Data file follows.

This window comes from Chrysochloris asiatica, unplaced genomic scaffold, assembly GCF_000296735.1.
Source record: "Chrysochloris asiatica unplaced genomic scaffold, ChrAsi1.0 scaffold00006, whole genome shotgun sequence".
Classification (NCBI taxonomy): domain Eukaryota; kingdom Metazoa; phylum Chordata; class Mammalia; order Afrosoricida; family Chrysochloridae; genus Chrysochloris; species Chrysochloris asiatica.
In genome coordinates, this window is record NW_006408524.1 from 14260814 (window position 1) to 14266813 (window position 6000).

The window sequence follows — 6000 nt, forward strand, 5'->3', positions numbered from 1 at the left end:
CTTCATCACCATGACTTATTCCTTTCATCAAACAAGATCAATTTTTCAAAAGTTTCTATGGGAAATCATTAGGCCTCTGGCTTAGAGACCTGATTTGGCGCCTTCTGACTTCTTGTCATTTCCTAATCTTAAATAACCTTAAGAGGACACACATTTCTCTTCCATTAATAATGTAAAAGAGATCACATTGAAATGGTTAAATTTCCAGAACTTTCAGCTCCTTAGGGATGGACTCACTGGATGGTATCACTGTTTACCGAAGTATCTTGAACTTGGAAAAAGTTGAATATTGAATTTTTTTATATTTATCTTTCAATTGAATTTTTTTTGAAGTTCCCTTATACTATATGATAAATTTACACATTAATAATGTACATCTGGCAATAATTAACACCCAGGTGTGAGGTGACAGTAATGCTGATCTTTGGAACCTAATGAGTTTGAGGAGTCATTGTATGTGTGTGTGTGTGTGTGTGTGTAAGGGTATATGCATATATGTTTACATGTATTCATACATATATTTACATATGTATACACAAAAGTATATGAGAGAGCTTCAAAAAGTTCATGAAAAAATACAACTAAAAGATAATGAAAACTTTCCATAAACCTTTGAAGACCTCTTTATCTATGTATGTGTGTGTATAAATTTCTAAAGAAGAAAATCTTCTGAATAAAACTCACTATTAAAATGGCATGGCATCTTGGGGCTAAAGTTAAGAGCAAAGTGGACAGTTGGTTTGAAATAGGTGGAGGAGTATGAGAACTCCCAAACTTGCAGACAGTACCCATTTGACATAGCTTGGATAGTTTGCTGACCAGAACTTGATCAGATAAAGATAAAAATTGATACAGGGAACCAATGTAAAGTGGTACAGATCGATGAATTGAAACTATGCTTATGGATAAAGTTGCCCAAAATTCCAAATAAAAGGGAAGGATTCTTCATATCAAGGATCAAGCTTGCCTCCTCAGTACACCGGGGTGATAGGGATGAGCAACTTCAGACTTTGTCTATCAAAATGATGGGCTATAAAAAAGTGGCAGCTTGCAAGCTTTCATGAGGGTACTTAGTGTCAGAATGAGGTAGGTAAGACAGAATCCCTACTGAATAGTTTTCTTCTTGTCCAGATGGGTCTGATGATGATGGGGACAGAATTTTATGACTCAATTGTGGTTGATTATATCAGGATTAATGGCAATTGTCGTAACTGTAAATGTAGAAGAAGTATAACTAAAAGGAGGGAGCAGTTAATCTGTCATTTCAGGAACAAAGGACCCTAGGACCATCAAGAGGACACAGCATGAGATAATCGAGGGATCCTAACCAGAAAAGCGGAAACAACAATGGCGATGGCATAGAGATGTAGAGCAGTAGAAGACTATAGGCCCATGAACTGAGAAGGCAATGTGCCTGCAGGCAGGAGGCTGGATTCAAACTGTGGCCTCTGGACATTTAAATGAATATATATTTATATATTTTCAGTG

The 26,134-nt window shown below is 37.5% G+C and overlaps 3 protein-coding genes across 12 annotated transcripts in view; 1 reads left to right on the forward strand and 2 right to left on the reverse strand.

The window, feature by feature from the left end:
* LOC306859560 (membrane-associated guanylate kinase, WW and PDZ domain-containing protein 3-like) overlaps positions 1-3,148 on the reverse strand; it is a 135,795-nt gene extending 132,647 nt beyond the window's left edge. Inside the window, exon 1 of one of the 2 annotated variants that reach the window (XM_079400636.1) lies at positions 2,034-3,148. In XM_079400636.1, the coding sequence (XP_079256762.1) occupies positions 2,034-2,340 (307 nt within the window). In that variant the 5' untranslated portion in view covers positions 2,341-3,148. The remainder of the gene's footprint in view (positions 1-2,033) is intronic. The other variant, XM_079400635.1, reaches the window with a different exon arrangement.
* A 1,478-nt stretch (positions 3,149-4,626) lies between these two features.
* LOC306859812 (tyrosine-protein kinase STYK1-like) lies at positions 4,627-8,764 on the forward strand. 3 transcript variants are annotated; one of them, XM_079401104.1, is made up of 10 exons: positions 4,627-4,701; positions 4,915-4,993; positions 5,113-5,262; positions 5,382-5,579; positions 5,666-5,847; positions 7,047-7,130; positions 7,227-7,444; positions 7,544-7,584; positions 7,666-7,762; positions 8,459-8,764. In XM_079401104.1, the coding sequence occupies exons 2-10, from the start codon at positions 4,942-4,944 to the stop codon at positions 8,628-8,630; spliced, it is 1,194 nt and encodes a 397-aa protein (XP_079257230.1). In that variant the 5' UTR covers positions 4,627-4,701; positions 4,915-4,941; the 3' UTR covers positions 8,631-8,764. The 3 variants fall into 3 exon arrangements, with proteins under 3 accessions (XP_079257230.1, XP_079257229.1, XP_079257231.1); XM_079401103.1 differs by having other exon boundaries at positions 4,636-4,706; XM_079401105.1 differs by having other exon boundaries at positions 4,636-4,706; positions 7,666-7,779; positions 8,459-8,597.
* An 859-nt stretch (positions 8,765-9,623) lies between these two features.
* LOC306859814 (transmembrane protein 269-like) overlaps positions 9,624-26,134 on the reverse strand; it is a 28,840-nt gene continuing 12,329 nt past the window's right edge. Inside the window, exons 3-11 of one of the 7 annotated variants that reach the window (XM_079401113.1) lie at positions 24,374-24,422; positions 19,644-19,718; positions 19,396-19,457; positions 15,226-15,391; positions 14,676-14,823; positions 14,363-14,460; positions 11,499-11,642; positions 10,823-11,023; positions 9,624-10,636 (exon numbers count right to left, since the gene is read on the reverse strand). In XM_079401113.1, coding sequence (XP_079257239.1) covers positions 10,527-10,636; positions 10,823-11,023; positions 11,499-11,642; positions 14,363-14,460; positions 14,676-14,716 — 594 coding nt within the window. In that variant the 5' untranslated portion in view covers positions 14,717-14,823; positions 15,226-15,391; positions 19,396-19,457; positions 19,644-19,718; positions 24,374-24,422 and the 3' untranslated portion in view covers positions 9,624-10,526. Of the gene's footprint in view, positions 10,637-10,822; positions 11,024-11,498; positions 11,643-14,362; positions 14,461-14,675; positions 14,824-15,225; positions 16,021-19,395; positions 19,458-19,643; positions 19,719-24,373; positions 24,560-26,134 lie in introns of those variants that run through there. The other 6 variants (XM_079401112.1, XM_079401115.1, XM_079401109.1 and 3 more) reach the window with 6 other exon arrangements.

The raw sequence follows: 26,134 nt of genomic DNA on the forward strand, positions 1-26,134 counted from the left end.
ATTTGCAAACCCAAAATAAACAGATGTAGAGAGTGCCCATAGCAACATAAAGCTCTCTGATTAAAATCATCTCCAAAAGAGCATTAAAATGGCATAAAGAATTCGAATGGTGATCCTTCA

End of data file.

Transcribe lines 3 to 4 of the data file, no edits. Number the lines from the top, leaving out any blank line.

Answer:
Classification (NCBI taxonomy): domain Eukaryota; kingdom Metazoa; phylum Chordata; class Mammalia; order Afrosoricida; family Chrysochloridae; genus Chrysochloris; species Chrysochloris asiatica.
In genome coordinates, this window is record NW_006408524.1 from 14260814 (window position 1) to 14266813 (window position 6000).